a red ticket with white text and a red and white background

Not all that long ago, I found out that my wife’s grandfather was an architect, who happened to design Fiji’s first major airport passenger terminal. If you think getting to Fiji and Australia is hard today, imagine what it was like in 1958. Better yet, it’s more fun to show you.

At a cost of £630, traveling from London to Australia in 1958 required 130 weeks worth of the average wages, six stops, 35 hours of actual flight time and more than 60 hours of constant travel.  That’s a lot more than any “around the world” flight found today, and speaks volumes to the democratization of travel.

Here’s a relayed first hand account of the journey, using original photographs, menus and boarding passes from his 1958 flight, and a few bits from similar trips around the time.

The Route + Boarding Passes

a poster of a globe with a yellow plane flying in the sky

Making a whopping six stops, this journey began at London Heathrow before connecting in New York, San Francisco, Honolulu and Fiji, many of which featured overnight connections.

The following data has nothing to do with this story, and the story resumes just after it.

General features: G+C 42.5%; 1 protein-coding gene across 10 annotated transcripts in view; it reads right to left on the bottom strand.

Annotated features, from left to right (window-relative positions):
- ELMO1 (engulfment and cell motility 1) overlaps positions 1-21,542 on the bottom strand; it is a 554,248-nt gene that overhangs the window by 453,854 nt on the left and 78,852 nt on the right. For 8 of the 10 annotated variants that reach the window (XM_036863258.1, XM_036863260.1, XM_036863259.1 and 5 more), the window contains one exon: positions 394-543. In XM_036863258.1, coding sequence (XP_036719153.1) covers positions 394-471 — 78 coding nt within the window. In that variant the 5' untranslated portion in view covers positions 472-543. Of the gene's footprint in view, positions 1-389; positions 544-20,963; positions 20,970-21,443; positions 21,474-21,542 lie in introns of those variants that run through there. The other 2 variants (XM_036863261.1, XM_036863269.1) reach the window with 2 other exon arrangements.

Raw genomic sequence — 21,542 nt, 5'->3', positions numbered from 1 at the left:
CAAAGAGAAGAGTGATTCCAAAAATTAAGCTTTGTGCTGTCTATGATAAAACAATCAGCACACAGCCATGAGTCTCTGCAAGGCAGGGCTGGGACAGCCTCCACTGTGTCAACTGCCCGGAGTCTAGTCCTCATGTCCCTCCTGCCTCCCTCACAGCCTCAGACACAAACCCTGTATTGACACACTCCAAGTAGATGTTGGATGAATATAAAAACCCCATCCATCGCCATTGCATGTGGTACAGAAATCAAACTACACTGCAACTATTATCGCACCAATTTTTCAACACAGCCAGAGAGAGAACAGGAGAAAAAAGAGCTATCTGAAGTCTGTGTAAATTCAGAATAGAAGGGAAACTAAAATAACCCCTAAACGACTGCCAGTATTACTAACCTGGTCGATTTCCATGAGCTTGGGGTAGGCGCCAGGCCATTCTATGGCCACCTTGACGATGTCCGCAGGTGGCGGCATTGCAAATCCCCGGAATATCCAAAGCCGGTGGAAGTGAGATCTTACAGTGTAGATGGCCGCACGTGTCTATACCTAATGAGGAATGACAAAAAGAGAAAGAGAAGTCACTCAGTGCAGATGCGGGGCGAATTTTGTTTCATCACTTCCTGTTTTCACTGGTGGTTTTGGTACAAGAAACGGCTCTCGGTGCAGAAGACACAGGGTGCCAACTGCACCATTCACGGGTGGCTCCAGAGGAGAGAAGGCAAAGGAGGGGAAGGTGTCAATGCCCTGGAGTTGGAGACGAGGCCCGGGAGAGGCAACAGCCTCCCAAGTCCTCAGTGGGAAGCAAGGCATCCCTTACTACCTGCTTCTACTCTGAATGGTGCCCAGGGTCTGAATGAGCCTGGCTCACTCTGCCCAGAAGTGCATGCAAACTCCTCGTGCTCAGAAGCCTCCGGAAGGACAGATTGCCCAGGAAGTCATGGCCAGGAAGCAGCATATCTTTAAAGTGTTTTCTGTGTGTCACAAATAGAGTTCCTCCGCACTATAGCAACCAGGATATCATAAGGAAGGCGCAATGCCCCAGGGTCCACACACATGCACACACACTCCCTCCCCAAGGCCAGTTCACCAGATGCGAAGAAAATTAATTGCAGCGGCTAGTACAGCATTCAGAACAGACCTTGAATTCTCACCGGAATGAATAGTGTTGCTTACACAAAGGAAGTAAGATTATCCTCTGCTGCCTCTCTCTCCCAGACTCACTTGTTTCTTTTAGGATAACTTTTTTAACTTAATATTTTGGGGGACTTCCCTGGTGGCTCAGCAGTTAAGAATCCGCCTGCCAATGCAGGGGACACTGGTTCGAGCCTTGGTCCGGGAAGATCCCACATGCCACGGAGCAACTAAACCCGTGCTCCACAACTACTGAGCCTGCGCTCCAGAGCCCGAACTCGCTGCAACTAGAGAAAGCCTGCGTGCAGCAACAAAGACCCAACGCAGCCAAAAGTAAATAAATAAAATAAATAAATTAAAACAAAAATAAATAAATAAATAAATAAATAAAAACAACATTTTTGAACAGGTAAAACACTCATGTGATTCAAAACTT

This epic journey spanned 60 hours of travel on what was known as the Southern Cross route, a major advancement of its time. You could also fly the opposite direction, along what’s known as the Kangaroo Route, taking you entirely around the world with stops in Darwin, Singapore, Calcutta, Karachi, Cairo and Tripoli.

a red and blue boarding pass

Do you think we could be trusted to write down our own real seating assignment in the modern world? Back then, you could. I know where I’d be sitting… every time. At least they used pen!

a close-up of a ticket

A fascinating hand written receipt for First Class travel around the world for £630. As I mentioned, it sounds like a steal now, but it was the equivalent of 130 weeks salary then. Imagine two plus years of pay stubs just to take a single journey?

Thank goodness work was paying! Note, the itinerary fails to mention all the stops he would encounter in both directions!

a red and white ticket

Though it’s easy enough to get a letter corrected these days, apparently name changes were far easier then than they are today! I find it fascinating that there is no “to” or “from” included. You have to wonder how many people ended up on the wrong flight?!

a piece of paper with blue text

I’m sure Dom appreciated the service charge voucher. Fortunately, these charges are incorporated in the cost of our tickets today.